Yesterday I had a conversation with a GIS and Soil Scientist who showed me an article where the work he had done was blatantly showcased by a local winemaker as his own, only to find out that I gave the winemaker the idea early in 2015, when showing the person a presentation I made on utilizing GIS in viticulture, without mention of viticulturists or GIS specialists in the latest article. Worst even is that the content of the article is written purely for marketing purposes, and sadly doesn’t showcase the powerful effect Area Solar Radiation and terrain analysis has in viticulture.
This is nothing new for us as viticulturists and other technical advisors. We are the foot soldiers. We do the work.
The same story happened last year when the projects I have been researching for about 7 years was published, yet again in a poorly informative article, by a wine magazine, only the work was presented by someone who didn’t do it, and if you read the article, you would see no substance or knowledge on the subject of GIS and viticulture.
So, that is that now, nothing can be done about it. What I do wish to accomplish with this article is to give you, mostly reporters or wine writers, just a background or foundation when writing these articles, to showcase GIS in a better, more practical way.
First off, Terrain Analysis and Area Solar Radiation is nothing new. If I’m not mistaken, it was first introduced/used in South African viticulture by Francois Knight, about 12 years ago. Since then lots of companies are using it and most use it to make better decisions when planting vines and subsequently making better wines.
(The work done in New Zealand by Dr Subana Shanmuganathan and her team showcases the true power of GIS in viticulture. Compared to the research done by them, we still have a lot to learn!)
GIS is used extensively by viticulturists like Rosa Kruger, Stephan Joubert, Marco Ventrella and myself, with the main contributor to building these models being Heinrich Schloms, GIS specialist and Soil Scientist. The difference is that we use Area Solar Radiation and our experience with terrain analysis from a wide geographical region to make better decisions on the farms that we work on. (My apologies to those I didn’t mention or know of)
A term like Area Solar Radiation is usually misinterpreted. I read in the latest article that huge amounts of money where spent on “Satellite Solar Radiation Analysis of soils”. This interpretation shows either the person claiming the work or the writer didn’t understand the concept.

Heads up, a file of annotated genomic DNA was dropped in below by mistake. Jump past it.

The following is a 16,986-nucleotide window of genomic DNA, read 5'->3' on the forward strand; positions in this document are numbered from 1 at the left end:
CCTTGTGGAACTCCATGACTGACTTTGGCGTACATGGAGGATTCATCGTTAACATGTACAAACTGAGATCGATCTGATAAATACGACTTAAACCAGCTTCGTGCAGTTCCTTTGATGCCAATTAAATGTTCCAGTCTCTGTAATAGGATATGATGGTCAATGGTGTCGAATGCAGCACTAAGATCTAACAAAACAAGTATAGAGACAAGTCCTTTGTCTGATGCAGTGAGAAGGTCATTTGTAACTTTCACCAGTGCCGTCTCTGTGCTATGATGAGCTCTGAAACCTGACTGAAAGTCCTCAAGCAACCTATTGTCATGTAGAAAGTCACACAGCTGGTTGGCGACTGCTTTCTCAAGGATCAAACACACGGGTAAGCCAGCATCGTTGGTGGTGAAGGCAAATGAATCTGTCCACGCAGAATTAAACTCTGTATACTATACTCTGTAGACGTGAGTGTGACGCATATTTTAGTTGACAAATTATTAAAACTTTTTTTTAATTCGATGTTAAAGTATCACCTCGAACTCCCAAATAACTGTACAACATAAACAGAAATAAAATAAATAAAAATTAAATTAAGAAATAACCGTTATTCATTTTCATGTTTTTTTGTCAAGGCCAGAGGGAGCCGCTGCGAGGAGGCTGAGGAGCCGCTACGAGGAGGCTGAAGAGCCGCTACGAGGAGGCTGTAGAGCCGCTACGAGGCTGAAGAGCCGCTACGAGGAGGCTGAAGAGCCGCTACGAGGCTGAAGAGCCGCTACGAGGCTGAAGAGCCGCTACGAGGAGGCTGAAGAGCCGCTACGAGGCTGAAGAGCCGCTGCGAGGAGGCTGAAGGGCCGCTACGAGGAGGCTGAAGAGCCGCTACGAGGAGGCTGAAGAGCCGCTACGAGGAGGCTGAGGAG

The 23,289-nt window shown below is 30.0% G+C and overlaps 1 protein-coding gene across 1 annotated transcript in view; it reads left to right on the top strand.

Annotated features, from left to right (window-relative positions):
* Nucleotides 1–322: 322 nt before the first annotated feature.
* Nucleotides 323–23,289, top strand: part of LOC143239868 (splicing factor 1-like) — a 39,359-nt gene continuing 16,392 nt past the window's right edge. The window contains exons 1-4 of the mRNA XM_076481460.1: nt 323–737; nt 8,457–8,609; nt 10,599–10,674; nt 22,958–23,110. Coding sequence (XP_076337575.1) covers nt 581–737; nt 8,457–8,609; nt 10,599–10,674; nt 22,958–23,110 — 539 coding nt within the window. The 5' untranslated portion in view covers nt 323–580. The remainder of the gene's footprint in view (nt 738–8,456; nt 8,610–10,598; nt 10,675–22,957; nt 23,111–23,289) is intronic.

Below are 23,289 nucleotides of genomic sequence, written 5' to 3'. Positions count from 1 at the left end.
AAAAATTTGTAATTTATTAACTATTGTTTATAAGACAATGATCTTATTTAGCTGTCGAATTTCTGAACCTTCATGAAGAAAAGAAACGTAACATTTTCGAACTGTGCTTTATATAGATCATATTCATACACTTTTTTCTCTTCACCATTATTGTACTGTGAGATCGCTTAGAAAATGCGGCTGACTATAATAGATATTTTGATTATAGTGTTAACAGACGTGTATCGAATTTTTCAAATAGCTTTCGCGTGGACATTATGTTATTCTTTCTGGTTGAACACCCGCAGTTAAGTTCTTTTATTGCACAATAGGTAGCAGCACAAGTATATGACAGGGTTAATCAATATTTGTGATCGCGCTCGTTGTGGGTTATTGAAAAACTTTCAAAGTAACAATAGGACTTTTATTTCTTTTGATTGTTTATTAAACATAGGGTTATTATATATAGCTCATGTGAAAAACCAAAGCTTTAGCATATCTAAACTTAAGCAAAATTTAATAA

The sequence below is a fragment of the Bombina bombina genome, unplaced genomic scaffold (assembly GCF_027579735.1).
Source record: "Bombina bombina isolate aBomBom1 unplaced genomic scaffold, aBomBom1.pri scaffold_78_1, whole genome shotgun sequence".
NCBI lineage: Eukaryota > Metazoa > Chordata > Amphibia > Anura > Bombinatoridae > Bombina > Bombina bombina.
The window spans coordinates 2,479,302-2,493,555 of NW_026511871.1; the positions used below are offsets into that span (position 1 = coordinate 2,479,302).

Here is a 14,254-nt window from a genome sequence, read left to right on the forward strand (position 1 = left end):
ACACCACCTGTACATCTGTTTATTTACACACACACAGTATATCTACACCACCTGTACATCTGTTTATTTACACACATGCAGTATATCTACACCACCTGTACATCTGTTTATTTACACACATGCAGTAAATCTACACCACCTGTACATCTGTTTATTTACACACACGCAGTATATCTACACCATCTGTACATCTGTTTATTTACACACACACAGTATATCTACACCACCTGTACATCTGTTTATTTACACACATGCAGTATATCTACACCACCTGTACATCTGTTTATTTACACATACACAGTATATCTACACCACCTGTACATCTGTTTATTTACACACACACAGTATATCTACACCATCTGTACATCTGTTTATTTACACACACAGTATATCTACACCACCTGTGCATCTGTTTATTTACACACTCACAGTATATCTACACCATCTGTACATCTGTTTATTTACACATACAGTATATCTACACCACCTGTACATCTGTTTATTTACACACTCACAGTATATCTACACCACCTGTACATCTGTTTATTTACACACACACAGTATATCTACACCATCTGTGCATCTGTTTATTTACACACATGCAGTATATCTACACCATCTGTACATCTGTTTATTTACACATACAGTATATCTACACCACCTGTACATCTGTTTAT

I have already explained Area Solar Radiation in a previous article – http://visualviticulture.co.za/site/2015/09/21/area-solar-radiation/
So understand this – it is not derived from satellites and has nothing to do with your soil. It is a model build with regards to slope and aspect to put it very simple.
Furthermore, doing a terrain analysis on your own farm doesn’t give you perspective as to what is the trend in your area, the bigger region or even South Africa. For this, you would need a massive database with lots of different varieties in different areas, know the end result (wine) and build Elevation models and Area Solar Radiation models and compare these. Here is a simple example:
This image shows different Area Solar Radiation on Sauvignon blanc, ranging from Darling in the West Coast to Durbanville and Philadelphia close to Cape Town. This puts into perspective what the visual differences are in terms of energy received and should be linked to the wines from these sites in order to make conclusions.
This all is just from a remote sensing point of view. Very important to accompany these data sets are a complete soil survey. Pulling this data into a your GIS and overlaying it with your terrain models give you further insight into what is possible and what the correct choices should be.
But all of this is really pointless if you don’t know what your end wine result should be, as varieties reacts differently in different regions. This is why viticulturists in the field are so important. And combine that field experience with a solid GIS system, you might just have a head start…
To finish this longer-than-usual piece I’ve written, I would like to emphasize that I am no expert neither in viticulture nor in GIS. I have a burning passion for both, and I am not alone, there are many like me. It’s time South African Wineries wake up and begin to understand the crucial role viticulturists have to play in their businesses.
Technology is not something to showcase and to try and pioneer, because if you know anything about technology, you would know that the moment you believe you know something, a new technology is already on the horizon.
The power lies in harnessing these different tools and combine that with viticulture knowledge, all to achieve what we all work so hard towards – making the best damn wine we can.